If you can’t afford the £120,000 or so required to buy an example of the all-new Aston Martin Vantage V8 4.0 slated for release later this year, perhaps you’d like to consider its forebear, typically available from around £30,000 for a 2006-reg manual one with 50,000 miles and full Aston service history.
It’s tempting, especially since this previous-gen V8 Vantage looks sensational and has a reputation for being one of the best-built Astons yet. Okay, you say, that’s not saying much but its engine is rock solid and, apart from occasional paint bubbling, the bodies are holding up well.
What’s more, generally speaking, the cars seem to have been well looked after and not run much beyond 70,000 miles. There are lots of multiple-owner examples (typically five previous keepers) but, as a Porsche dealer once told me, that’s five honeymoon periods when no expense has been spared to keep the new bride (or groom) just so.
The V8 Vantage coupé was launched in 2005 with a free-revving all-alloy 4.3-litre V8 producing 380bhp and 302lb ft, driving the rear wheels through a six-speed manual gearbox or Speedshift six-speed semi-automatic. Suspension is by double aluminium wishbones with front and rear anti-roll bars. The body is aluminium and, as standard, the interior is trimmed in leather and the fascia in alloy, while the seatsare 10-way electrically adjustable. Original options included a sat-nav that was bad even then. The Roadster followed in 2007 and prices for these now start at around £35,000.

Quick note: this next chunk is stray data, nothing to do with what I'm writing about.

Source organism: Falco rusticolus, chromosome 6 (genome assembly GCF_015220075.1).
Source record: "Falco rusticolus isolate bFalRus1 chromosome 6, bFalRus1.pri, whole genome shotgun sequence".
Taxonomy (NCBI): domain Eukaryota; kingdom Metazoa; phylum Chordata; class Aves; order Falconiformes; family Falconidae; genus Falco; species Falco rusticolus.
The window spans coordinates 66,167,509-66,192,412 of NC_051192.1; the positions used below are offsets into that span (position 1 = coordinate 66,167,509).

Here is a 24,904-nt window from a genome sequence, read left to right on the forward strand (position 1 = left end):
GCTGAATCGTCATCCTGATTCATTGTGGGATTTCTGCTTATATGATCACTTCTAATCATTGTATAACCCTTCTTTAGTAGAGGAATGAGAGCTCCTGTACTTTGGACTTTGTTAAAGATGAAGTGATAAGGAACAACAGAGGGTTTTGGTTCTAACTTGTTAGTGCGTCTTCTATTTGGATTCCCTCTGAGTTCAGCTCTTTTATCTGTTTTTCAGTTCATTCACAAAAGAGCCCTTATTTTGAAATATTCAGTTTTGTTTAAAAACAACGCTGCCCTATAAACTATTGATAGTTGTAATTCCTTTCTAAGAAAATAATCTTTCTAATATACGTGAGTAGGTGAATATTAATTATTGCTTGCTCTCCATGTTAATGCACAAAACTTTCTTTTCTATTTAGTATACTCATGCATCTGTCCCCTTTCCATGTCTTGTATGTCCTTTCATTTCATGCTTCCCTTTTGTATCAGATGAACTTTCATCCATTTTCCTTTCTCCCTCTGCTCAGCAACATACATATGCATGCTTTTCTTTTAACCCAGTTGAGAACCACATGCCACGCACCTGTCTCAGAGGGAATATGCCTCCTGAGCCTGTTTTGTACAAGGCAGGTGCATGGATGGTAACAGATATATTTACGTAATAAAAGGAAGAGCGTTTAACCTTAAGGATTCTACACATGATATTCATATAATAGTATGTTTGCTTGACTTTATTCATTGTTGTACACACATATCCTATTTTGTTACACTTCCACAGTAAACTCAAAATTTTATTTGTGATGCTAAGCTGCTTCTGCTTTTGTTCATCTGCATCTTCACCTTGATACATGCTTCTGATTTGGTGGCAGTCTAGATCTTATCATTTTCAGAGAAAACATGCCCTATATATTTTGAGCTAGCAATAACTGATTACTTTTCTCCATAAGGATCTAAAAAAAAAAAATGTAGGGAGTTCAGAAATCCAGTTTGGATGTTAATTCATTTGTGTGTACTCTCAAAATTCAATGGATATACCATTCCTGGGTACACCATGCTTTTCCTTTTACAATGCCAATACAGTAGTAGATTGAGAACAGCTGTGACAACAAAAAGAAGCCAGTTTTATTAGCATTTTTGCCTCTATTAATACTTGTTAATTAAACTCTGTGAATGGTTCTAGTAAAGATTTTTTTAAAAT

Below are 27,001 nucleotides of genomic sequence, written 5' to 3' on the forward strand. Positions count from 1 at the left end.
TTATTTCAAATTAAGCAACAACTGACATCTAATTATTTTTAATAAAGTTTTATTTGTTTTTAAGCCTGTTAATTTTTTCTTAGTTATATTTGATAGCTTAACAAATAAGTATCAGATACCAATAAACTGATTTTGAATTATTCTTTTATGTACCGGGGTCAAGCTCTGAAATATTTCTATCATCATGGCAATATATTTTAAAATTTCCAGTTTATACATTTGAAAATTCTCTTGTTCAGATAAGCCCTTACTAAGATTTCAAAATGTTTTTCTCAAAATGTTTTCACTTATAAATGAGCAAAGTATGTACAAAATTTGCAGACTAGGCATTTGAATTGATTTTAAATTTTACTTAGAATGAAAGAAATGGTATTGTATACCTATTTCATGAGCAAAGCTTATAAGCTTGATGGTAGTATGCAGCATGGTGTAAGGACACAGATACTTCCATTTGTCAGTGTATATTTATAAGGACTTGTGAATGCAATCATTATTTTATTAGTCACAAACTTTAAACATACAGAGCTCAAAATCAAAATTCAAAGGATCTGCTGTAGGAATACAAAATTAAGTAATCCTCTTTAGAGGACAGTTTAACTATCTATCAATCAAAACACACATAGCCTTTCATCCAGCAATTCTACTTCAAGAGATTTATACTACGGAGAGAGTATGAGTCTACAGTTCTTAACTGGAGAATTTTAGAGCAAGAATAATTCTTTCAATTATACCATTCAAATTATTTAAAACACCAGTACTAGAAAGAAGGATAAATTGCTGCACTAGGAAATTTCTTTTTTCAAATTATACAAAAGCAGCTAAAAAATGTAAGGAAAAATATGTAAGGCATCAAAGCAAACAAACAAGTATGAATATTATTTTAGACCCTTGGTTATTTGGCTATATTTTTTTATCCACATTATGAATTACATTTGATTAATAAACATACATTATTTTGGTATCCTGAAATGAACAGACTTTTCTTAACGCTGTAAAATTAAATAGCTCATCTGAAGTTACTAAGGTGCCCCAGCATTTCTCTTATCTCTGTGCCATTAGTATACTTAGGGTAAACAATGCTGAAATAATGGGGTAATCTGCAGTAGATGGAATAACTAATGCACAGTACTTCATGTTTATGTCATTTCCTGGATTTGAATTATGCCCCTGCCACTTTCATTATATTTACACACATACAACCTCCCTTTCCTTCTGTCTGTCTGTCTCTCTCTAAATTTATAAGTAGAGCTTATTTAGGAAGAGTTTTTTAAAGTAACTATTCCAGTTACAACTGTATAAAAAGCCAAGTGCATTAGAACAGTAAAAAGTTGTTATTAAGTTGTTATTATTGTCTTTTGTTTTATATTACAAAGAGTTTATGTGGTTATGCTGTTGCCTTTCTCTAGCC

There were mutterings about the car’s relative shortage of torque at lower revs but Aston was already working on a more powerful engine, which it released in 2008. The 4.7 V8, which replaced the 4.3, produces 420bhp but, crucially, 347lb ft at lower revs. So equipped, a Vantage 4.7 covers 0-62mph in 4.7sec, two- tenths faster than the 4.3, but it’s in the mid-range that the hike in power is most keenly felt. The 4.7 is cleaner than the 4.3 but road tax starts at £400 compared with the 4.3’s £165. Other changes included a new centre console and new 19in alloy wheels.
Prices for the 4.7 start at around £42,000 (we spied a 2009-reg one-owner 4.7 coupé with 35k miles and full Aston history for £42,480) but £50,000-plus is where the sweetest 2010-reg cars and younger reside.